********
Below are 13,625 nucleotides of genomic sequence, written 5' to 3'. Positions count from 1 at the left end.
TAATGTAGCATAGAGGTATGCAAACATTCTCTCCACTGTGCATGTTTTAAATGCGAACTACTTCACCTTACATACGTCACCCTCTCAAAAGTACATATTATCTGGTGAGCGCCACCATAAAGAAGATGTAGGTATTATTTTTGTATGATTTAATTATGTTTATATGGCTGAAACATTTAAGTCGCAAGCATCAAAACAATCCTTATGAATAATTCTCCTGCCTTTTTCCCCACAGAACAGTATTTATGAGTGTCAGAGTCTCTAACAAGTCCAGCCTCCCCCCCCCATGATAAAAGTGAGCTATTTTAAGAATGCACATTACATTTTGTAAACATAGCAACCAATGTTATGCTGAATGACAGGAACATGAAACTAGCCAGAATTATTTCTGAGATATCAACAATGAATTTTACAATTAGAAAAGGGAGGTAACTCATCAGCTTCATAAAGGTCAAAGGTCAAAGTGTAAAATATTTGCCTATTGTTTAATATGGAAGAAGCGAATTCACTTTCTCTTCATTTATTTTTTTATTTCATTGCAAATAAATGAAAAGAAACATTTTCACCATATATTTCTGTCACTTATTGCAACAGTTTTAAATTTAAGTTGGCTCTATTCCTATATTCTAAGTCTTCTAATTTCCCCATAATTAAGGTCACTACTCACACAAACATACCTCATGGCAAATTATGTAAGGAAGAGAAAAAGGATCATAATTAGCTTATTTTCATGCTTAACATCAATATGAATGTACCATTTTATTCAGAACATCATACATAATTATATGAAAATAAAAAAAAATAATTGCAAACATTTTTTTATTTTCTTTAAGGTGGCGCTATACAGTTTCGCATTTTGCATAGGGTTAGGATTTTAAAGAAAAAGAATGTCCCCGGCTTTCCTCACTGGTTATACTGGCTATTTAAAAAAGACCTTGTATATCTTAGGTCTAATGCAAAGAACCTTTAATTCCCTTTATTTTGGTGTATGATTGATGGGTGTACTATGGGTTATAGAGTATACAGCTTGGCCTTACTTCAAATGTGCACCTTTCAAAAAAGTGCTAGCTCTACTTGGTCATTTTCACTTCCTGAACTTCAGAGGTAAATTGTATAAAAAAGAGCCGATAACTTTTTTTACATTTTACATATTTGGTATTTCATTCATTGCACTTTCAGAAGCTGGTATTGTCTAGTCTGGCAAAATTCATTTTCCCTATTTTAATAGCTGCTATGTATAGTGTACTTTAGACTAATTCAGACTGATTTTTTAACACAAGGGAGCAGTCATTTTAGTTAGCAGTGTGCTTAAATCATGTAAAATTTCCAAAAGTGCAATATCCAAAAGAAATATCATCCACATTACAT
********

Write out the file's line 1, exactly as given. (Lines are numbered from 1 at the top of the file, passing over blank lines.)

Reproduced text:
Below are 13,625 nucleotides of genomic sequence, written 5' to 3'. Positions count from 1 at the left end.